Notes on the Music

About „Das Jahr”
About the „Prelude F -Major“
About the Ouverture
About her songs

Fanny Hensel was a first-rate pianist and composer of some 450 works. As it was considered unseemly for women of her station to offer their artistic work to the public, few of Fanny Hensel’s compositions were published during her lifetime. She composed:
1. Instrumental ensemble music, including 1 orchestral overture (1830), 1 string quartet (1834), and 1 piano quartet (1846), 2. Piano music (over 125 works): sonatas, preludes, and fugues, songs without words, bagatelles, and character pieces, including Das Jahr (The Year, 1841); organ music, 3. Choral music, including 4 cantatas, Oratorium nach den Bildern der Bibel (Oratorio after Pictures from the Bible, 1831), a part songs, including Gartenlieder (Garden Songs, 1846), 4. Lieder (over 250)

The manuscripts of Fanny Hensel compositions are available in the archive of the Staatsbibliothek zu Berlin-Preußischer Kulturbesitz
This list of Works contains all compositions of Fanny Hensel which have been published by Furore. In 1987, the Furore Verlag began publishing those of her works which had remained unprinted.

The complete works of Fanny Hensel are listed at: Renate Hellwig-Unruh: Fanny Hensel: Thematisches Verzeichnis der Kompositionen, Adliswil, 2000
The compositions of Fanny Hensel of the Mendelssohn Archive of the Berlin Staatsbibliothek are listed at: Hans-Günter Klein (Hg.): Die Kompositionen Fanny Hensels in Autographen und Abschriften aus dem Besitz der Staatsbibliothek zu Berlin-Preußischer Kulturbesitz, Tutzing 1995

About „Das Jahr”
„Like her brother, Felix, Fanny Hensel was as talented pianist and musician, as is evident in these fluid, facile and often technically brilliant pieces. There is a piece for every month –apparently the first example of such a musical calendar (according to the editors whose painstaking editorial comments leave not a stone unturned). Included in the musical material are old Protestant hymn tunes for Easter and Christmas, found in „March” and, of course, „December” respectively. A few of the pieces are in typical Mendelssohnian capriccioso style, requiring nimble fingers to make thorn come oft. They are pretty and charming, and don‘t contain a lot of surprises, unpleasant or otherwise.” Piano-Journal, 1991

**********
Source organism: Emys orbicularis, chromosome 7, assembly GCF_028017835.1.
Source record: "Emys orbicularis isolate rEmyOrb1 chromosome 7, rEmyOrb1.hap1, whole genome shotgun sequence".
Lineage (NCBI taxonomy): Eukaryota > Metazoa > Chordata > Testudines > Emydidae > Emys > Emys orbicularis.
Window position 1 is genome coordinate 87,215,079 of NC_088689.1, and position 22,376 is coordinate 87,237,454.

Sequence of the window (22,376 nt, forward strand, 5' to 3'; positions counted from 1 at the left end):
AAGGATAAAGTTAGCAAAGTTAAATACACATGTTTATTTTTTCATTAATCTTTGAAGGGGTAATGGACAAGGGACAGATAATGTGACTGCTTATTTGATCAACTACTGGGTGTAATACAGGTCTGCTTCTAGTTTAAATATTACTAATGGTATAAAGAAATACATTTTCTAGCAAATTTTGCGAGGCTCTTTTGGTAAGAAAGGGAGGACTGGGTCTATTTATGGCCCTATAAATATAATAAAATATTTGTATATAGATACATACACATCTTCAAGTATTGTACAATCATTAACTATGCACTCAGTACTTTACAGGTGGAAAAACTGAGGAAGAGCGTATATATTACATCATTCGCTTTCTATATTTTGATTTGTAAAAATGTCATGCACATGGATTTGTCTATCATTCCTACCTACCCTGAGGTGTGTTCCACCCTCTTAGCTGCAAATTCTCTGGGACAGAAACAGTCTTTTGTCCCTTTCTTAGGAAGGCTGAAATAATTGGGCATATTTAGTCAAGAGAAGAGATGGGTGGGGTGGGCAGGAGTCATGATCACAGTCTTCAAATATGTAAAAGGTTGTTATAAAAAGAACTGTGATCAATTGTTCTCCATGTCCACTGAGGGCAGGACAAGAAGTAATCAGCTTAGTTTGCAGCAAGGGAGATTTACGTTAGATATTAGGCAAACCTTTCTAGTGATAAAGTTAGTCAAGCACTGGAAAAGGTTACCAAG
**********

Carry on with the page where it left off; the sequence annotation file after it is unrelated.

About the „Prelude F -Major“
„This is Fanny Hensel-Mendelssohn‘s only extant work for organ, a wedding march composed on the occasion of her rnarriage. (Felix Mendelssohn was supposed to have composed a march for the wedding, but was prevented from doing so because of an accident.) While the significance of the occasion obviously lends great interest to the piece its functional value is probably limited since it lacks the essential characteristic of most wedding marches nowadays, that is the ability to be either extended indefinitely or cut at will. But the piece is quite solid harmonically, and well written for the hands and feet. ... The interesting harmony strokes – opening periods beginning with tonic sevenths, and bold sequences of inverted chords – unfortunately lack any great melodic ingredient, and the rhythm, in one section, plods along in breves and semibreves.
The piece is one in an ambitious series by Furore-Verlag devoted to the complete unpublished works of Hensel.”
(The American Organist 1998)

About the Ouverture
“The work boasts bold modulations, a finely controlled rise and fall of tension, and scoring of a resourcefulness bordering on the quirky - some very low pedal notes for the horn, and a trumpet fanfare appearing from out of the blue.” (THE TIMES, March 10, 1994)

About her songs:
„In 1828, Felix had 12 lieder published as his op. 8. Suleika und Hatem, Das Heimweh, and Italien were actually composed by his sister, a fact which he freely admitted. Of the three Italien achieved the greatest success, and Felix wrote twice of having to admit Fanny was the author of this song when he was praised for it. He wrote to Fanny on June 11, 1830: Yesterday a gracious countess praised me with regard to my songs and expressed her opinion interrogatively, asking whether the one by Grillparzer was not completely charming? Yes, I said, and she already thought I was arrogant, when I explained all, named you as composer and promised to perform immediately the other compositions which you will send to me shortly. If I do that, I am a peppercorn, a brewer‘s horse: but perhaps you won‘t send any.“ (Sirota, p. 25-26)

“It is doubtful that Felix meant to take credit for his sister’s works. It is more likely that since Abraham would not have allowed Fanny to publish under her name, this was Feliy way of encouraging Fanny as a composer. His letter to his mother on June 19, 1842, concerning the song which Queen Victoria chose to sing to him, is even more interesting:
...and what did she choose? „Schöner und schöner“, sang it quite purely, strict in rhythm and genuinely pleasant in execution; only when it goes down to D after „Der Prosa Last und Müh” and comes up chromatically, did she hit D-sharp both times, the last time she hit D correctly, where it should be D-sharp, of course. But except to this mistake, it was really lovely, and I have never heard the last long G better and purer and morc natural from any amateur. Now I had to confess that Fanny had written the song (in reality it was hard for me, but pride must suffer a fall) and requested that she sing one that was really mine as well.” (Victoria Sirota (1981), p. 25f.)